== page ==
U.S. soccer  U.S. soccerU.S. Soccersoccer

feedback

ESPN

Complete archive of Jerry's World.

D.C. Unitedís legend grows with taking of CONCACAF Champions Cup.

By Jerry Langdon
Gannett News Service

WASHINGTON, D.C. (Monday, August 17, 1998) -- (Washington) D.C. United, the best team in Major League Soccer, now is the best in all of North America, Central America and the Caribbean (CONCACAF).

Next: South America?

The two-time MLS champions, fresh from impressive wins against Mexican powers Leon and Toluca, the reigning titlist, to take the CONCACAF Champions Cup, still have the matter of successfully defending their MLS crown this fall. But they have earned the right now to bask in the glory of their most recent triumph.

Major League Soccer is not Serie A (Italy), Bundesliga (Germany), England Premier League or Spain First Division, where million-dollar players sometimes sit on the bench. MLS will never be in that class. The team salary limit in MLS is $1.6 million.

D.C. United, however, gave U.S. fans justification for claiming that professional soccer here can approach and eventually reach the highly respectable next tier of worldwide soccer leagues. Its success in CONCACAF is a milestone for MLS stature -- even though only 12,607 came out to RFK Stadium to watch the historic accomplishment.

The victory represents the brightest moment in the fledgling league's three-year existence. It also ranks in the same zip code as the great triumphs in U.S. national team history -- the 1-0 World Cup win in 1950 against England, the 2-1 victory in the 1994 World Cup against Colombia, the 3-0 1995 Copa America shocker against Argentina, the 1993 2-0 U.S. Cup win against England, and the 1-0 Gold Cup victory in 1997 against Brazil.

Competition in the new Copa Merconorte Tournament is the next level as MLS barometer, not only for D.C. United but the Los Angeles Galaxy. The 16 teams entered represent the best in CONCACAF and five South American countries -- Colombia, Ecuador, Peru, Bolivia, Venezuela.

The field:

Group A -- Deportivo Cali (Colombia), Emelec (Ecuador), Sporting Cristal (Peru), Guadalajara Chivas (Mexico).
Group B -- Atletico Nacional (Colombia), Nacional (Ecuador), Universaitario (Peru), Club America (Mexico).
Group C -- D.C. United (United States), Millonarios (Colombia), Alianza Lima (Peru), Barcelona (Ecuador).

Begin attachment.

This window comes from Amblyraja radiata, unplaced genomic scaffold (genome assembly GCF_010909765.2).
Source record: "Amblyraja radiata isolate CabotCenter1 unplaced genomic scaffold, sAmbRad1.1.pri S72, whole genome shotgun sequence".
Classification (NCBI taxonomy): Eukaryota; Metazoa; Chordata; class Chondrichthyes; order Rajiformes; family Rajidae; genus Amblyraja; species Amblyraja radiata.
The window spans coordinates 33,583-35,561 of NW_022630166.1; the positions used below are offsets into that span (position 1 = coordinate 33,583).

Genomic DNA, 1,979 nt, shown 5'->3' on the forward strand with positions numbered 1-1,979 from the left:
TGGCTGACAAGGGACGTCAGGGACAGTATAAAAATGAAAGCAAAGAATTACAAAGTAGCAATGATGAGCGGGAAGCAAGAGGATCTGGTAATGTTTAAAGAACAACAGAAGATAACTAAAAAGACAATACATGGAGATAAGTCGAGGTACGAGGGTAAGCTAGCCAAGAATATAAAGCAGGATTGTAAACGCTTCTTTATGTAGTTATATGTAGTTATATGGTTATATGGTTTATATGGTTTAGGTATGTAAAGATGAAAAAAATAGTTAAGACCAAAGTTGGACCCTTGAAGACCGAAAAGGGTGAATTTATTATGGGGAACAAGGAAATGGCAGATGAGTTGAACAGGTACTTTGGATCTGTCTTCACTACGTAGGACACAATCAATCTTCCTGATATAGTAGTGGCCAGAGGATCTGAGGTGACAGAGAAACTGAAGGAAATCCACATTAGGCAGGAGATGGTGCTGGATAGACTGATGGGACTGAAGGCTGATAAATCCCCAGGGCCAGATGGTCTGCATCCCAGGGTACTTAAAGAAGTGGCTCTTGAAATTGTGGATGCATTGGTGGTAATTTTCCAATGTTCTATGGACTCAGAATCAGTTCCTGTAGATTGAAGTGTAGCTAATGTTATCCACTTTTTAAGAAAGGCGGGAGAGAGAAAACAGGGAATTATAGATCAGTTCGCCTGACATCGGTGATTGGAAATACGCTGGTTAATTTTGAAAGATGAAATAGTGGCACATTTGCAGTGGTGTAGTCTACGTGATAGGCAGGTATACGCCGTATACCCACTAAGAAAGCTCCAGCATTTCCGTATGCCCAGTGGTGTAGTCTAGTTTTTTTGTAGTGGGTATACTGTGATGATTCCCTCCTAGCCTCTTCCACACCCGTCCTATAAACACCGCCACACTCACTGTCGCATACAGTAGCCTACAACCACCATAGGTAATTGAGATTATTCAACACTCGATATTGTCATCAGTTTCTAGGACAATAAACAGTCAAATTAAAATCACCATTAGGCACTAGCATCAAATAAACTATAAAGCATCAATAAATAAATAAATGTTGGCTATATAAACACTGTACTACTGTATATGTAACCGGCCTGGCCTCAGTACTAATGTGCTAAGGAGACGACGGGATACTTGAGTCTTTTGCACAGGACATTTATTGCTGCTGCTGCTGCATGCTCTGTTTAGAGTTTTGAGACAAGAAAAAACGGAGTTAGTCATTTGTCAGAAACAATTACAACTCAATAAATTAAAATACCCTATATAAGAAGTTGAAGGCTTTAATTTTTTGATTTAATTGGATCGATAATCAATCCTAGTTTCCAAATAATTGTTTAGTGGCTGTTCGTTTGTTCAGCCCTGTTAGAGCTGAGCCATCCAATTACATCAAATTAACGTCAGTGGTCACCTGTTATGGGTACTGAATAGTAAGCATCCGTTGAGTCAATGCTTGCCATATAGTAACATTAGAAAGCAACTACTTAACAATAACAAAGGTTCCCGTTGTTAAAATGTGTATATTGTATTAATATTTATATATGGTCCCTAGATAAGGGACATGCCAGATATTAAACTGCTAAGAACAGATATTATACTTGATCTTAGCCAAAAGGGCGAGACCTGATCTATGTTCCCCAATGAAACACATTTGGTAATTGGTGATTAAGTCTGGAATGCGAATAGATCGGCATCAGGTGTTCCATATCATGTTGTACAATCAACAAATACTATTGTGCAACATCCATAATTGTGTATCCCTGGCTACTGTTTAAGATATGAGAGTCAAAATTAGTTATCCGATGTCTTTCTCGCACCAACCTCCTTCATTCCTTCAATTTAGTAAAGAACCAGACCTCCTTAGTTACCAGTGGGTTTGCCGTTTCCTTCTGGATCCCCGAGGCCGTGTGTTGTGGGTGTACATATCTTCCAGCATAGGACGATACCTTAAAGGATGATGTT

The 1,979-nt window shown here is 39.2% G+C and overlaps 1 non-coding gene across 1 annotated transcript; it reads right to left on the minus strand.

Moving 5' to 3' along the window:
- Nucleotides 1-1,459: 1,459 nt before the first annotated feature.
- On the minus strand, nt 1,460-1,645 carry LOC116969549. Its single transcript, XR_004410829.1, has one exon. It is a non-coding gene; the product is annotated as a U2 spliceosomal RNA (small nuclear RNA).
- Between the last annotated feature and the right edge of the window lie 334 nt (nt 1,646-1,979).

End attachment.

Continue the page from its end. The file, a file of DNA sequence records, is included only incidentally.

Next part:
Group D -- Los Angeles Galaxy (United States), The Strongest (Bolivia), Caracas FC (Venezuela), Cruz Azul (Mexico).

The participation of Club America and Cruz Azul is somewhat in doubt because of an eight-team Mexican playoff for two berths in the Copa Liberatadores tournament.

The two MLS teams may not advance beyond their groups, but neither figures to be embarrassed, either. D.C. United by the time the tournament is under way next month hopes to be at full strength with superb marking defender Carlos Llamosa fit, and perhaps explosive midfielder Tony Sanneh as well. The Galaxy may finally have learned how to incorporate Carlos Hermosillo into its offense, and settled on personnel for defense.

D.C. United is the MLS jewel. But other teams must raise their level of play for Major League Soccer to truly succeed. This is a true salary cap league, so everyone theoretically is level. There are no Larry Bird Exemptions. Or creative deferred salary adjustments. Yes, sponsors help with the superstars. But other than that and the assignment of marquee performers, player selection and coaching make the difference.

U.S. Soccer, are you listening? Last we heard, Leon and Toluca were from Mexico, which is the leading member of CONCACAF, which is the group from which the U.S. national team must qualify from in 2000 and 2001 for the 2002 World Cup. And a U.S. coach named Bruce Arena led his D.C. United team to an historic triumph symbolizing club supremacy in CONCACAF.

Jerry Langdon is sports editor of Gannett News Service and can be e-mailed at jlangdon@gns.gannett.com.

Copyright© 1998 Davidson News Group. All Rights Reserved